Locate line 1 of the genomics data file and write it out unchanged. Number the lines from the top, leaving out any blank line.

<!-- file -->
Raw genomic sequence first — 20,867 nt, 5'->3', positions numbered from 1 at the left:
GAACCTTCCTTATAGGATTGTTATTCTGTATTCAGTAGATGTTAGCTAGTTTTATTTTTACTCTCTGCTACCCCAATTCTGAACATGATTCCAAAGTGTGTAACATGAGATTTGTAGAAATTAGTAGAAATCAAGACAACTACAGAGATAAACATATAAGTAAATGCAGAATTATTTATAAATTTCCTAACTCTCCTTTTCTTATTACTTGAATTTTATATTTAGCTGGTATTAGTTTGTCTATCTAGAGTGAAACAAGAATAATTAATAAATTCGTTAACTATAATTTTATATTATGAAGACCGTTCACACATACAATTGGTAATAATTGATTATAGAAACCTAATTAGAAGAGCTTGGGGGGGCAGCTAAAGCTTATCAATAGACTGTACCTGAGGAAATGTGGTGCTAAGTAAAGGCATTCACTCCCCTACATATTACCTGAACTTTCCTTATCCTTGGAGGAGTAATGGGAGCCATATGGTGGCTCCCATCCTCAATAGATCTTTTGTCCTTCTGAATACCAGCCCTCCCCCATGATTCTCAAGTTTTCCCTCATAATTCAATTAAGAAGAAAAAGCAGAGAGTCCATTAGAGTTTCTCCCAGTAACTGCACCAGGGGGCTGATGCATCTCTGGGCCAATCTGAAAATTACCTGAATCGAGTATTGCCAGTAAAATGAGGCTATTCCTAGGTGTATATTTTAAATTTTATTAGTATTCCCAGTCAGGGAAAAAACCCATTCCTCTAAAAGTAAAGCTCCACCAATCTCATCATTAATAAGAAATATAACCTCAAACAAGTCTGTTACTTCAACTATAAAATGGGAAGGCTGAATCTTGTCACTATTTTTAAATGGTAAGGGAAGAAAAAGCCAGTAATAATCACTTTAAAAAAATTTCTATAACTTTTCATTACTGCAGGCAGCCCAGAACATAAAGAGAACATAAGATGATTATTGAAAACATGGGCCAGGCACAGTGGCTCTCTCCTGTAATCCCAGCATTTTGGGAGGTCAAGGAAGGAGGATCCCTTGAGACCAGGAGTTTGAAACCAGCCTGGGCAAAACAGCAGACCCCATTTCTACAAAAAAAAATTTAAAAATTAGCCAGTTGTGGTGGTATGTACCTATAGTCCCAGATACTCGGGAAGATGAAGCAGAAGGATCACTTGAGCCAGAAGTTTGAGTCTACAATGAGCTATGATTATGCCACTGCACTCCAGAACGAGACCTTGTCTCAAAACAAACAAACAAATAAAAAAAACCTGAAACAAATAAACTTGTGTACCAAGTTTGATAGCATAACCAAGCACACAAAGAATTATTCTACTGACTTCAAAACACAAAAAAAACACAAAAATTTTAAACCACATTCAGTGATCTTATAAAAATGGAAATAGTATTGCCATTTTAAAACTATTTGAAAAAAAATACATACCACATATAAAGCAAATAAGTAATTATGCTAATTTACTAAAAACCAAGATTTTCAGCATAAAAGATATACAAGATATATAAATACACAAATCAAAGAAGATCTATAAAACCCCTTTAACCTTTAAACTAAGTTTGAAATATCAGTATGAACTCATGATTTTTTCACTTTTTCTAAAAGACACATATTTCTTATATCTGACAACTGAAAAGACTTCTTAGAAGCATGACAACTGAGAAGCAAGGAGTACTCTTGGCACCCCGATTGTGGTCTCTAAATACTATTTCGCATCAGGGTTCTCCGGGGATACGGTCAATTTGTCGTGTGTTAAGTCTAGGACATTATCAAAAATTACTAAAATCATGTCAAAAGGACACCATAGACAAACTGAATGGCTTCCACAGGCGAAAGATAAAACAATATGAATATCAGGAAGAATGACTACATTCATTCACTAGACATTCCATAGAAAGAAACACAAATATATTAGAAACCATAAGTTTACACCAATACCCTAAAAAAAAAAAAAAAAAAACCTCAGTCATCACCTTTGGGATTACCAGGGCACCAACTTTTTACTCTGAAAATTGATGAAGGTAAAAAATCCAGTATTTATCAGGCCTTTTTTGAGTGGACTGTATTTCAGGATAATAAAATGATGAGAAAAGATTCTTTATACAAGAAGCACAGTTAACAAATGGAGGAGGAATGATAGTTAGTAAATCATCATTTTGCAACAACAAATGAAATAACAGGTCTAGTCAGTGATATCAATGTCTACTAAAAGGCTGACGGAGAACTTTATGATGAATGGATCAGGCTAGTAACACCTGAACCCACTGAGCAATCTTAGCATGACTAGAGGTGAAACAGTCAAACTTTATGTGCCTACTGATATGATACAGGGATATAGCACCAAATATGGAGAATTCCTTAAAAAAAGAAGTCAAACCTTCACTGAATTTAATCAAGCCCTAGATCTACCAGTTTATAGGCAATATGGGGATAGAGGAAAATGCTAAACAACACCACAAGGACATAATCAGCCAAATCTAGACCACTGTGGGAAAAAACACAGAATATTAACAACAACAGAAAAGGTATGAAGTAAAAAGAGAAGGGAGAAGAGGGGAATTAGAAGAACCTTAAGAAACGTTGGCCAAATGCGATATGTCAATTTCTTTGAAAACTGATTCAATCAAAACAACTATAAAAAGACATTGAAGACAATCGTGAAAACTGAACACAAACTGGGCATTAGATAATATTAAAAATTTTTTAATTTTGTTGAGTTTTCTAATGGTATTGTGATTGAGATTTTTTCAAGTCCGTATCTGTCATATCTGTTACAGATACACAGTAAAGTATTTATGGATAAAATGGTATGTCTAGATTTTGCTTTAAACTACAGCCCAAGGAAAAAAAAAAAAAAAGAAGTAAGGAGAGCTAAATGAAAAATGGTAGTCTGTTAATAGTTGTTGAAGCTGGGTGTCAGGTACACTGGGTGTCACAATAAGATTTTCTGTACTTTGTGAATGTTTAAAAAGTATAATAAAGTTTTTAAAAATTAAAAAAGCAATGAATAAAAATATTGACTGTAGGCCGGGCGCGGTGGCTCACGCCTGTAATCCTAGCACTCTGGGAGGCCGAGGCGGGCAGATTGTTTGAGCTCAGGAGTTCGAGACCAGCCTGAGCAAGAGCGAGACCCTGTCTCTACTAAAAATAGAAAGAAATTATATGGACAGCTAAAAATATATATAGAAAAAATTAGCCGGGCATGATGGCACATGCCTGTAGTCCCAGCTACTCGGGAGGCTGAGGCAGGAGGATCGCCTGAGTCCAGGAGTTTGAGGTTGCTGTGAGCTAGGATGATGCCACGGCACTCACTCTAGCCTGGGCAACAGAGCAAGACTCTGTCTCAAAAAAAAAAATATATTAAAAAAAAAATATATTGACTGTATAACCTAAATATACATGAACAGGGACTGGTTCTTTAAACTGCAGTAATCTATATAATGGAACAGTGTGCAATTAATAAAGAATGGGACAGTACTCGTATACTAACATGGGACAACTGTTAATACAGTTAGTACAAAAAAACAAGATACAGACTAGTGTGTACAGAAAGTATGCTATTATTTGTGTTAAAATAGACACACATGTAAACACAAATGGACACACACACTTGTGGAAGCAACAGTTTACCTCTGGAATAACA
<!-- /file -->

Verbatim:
Raw genomic sequence first — 20,867 nt, 5'->3', positions numbered from 1 at the left: